The relationship between a stepparent and a stepchild can be just as important and fulfilling as the biological parent-child relationship. While stepparents do have certain rights when it comes to seeing their stepchildren and grandchildren, the state of Texas limits these rights of blended families significantly.
In some cases, stepparent rights may only be available in certain situations. Every family is unique, and it is important to recognize exactly what it takes for a stepparent to maintain their legal rights regarding their stepchildren. At the Law Office of Chris Schmiedeke P.C., you can benefit from representation from an experienced family law attorney. Take a look at some of the most important factors to keep in mind regarding stepparent rights.
When stepparents get divorced from a biological parent, they have no automatic visitation rights to their stepchildren in the state of Texas, but the law still considers them to be interested third parties. That means that while visitation is not automatic, stepparents can petition the family law court for visitation rights. If any of the biological parents object to this petition, however, a stepparent is not very likely to be granted visitation by a judge.
It is not likely that the court will grant visitation rights to a stepparent, but it is important to keep in mind that the Texas family court operates on what the best interests of the child are. Because of this, certain extenuating circumstances may motivate the court to grant stepparent visitation. Some factors that the court will consider are as follows.
In the past, stepparent rights in Texas law were primarily governed by Texas Family Code 102.003(11). This portion of the law states that a stepparent can file suit for custody or visitation when their biological parent or managing conservator is deceased. Additionally, the stepparent must have lived with the child for at least six months. Keep in mind that this only applies if the child’s biological parent is dead. If they are still living, stepparents have no rights under this law.
More recently, Texas added a stipulation under the Texas Family Code 102.003(9) that gives stepparents another avenue for pursuing visitation. Most importantly, this law does not depend on the biological parent or conservatorship controller being deceased. Instead, it grants the right to file for custody or visitation based on who has actually taken care of and possessed the child for at least six months. Therefore, if a stepparent was living with their stepchild and taking care of them for at least six months, they can file for custody or visitation.
As a disclaimer, some previous cases have interpreted this stipulation to require stepparents to have sole control and custody of the child, which is a difficult standard to meet since most stepparents parent alongside one biological parent. The Texas Supreme Court, however, has since made it clear that this statute does not require the stepparent to have sole control over the child.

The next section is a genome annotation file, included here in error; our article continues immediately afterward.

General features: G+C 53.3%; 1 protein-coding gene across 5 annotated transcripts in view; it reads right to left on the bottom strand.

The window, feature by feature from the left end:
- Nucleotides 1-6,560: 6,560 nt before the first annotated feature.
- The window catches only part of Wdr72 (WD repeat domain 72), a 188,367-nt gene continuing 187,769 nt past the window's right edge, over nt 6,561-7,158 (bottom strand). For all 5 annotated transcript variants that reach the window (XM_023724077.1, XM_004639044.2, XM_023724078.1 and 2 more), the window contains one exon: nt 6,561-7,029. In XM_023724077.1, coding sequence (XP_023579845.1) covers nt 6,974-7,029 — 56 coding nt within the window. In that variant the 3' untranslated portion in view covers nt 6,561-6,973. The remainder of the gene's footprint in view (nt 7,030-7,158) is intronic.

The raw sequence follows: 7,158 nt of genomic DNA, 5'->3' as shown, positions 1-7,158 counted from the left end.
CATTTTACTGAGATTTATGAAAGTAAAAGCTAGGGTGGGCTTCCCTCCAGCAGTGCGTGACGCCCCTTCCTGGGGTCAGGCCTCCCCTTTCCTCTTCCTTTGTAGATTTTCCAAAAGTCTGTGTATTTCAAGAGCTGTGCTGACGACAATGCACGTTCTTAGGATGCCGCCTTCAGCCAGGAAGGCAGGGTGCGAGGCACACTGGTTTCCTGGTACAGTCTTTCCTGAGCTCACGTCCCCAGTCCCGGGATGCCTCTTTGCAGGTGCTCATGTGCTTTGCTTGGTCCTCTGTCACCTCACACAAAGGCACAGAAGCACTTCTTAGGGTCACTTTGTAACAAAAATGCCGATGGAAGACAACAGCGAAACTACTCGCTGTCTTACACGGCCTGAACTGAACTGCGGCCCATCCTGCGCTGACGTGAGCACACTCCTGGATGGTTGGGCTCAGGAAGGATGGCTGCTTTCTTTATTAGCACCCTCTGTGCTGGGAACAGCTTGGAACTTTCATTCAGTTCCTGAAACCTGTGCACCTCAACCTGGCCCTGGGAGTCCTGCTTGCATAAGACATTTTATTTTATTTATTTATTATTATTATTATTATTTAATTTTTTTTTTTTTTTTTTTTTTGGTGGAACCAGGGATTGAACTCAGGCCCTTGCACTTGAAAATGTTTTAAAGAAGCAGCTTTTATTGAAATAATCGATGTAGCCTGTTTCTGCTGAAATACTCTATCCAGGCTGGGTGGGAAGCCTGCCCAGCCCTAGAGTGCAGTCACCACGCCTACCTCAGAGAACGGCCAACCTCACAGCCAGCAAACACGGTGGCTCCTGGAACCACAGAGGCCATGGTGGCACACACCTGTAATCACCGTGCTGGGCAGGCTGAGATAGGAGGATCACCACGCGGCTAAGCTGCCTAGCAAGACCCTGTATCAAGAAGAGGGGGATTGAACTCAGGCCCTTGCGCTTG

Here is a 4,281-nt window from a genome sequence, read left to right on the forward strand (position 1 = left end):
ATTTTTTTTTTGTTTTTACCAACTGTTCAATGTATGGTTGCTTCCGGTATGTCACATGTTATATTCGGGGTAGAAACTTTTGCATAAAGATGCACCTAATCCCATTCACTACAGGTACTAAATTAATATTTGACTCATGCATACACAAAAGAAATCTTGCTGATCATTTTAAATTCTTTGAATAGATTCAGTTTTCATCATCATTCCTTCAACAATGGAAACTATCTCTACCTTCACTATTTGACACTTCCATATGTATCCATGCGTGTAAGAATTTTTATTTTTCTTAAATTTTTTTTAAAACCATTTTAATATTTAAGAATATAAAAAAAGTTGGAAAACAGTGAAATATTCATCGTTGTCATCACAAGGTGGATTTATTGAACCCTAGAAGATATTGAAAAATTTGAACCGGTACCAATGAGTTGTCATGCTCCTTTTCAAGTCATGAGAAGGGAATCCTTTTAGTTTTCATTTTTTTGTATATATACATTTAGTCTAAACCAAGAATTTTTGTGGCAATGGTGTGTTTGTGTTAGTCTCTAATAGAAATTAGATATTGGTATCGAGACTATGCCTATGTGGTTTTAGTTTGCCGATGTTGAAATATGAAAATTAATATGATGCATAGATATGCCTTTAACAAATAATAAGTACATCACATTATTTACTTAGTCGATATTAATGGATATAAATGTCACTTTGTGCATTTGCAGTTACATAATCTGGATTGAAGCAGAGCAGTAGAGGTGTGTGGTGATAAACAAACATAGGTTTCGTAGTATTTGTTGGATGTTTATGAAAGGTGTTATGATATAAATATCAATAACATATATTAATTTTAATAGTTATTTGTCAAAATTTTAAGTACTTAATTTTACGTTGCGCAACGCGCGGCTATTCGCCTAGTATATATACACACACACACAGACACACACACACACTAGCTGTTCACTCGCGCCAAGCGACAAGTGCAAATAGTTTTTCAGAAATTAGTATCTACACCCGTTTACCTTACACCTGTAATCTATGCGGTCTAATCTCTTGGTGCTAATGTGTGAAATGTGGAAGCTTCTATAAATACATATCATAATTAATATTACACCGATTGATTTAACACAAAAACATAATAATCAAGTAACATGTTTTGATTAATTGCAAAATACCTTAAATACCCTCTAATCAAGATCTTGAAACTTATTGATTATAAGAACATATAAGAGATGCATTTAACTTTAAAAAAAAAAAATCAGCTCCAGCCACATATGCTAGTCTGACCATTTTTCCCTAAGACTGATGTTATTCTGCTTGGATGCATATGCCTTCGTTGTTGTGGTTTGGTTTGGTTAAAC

Stepparents can be awarded custody rights over their stepchildren by court order under certain circumstances. Keep in mind that Texas law prohibits children from having more than two legal parents, so one of the biological parents must terminate parental rights. Here are a few conditions under which courts may grant custody to stepparents.
Legal custody grants custody holders several parenting rights over the child. These rights include the following.
At the Law Offices of Chris Schmiedeke P.C., we understand that every family is different. We care about offering custom solutions for our clients that work best for their unique family situations. Our communicative approach to the attorney-client relationship keeps you in the loop on updates as we work towards your goals.
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You should file your stepparent adoption case in either the county where the child lives or the county where you live. This can be at the district court or the statutory county court that has jurisdiction over family law cases.
For the most part, there are three general legal requirements in place for stepparent adoption in the state of Texas.
Certain factors could disqualify you from the adoption process, including having a criminal history or a history of child abuse and neglect. A history of drug and alcohol abuse could also disqualify you from adoption.
If your stepchild is under the age of 12, they do not have to testify in court to be adopted, though they may still be asked to give testimony in certain circumstances. If they are older than 12, they will need to consent to the adoption, but this does not necessarily mean they have to do so in open court.
Navigating stepparent rights in Dallas, Fort Worth, and beyond can be difficult, but you do not have to do it alone. The Law Office of Chris Schmiedeke P.C. offers custom services, legal advice, and experience from a child custody attorney to help you pursue your family goals. Get started today by calling us at 214-989-7375 or by filling out our online contact form to speak with a Texas family law attorney.
I was born in Dallas and spent the majority of my life here. I moved to Denver in the middle of the first grade and moved back to Plano in the middle of the eleventh grade. I graduated from Plano Senior High in 1984 and then attended Richland College and the University of North Texas where a received a Bachelor of Business Administration. From there I attended the Texas Tech University School of Law and was licensed to practice law in May of 1993.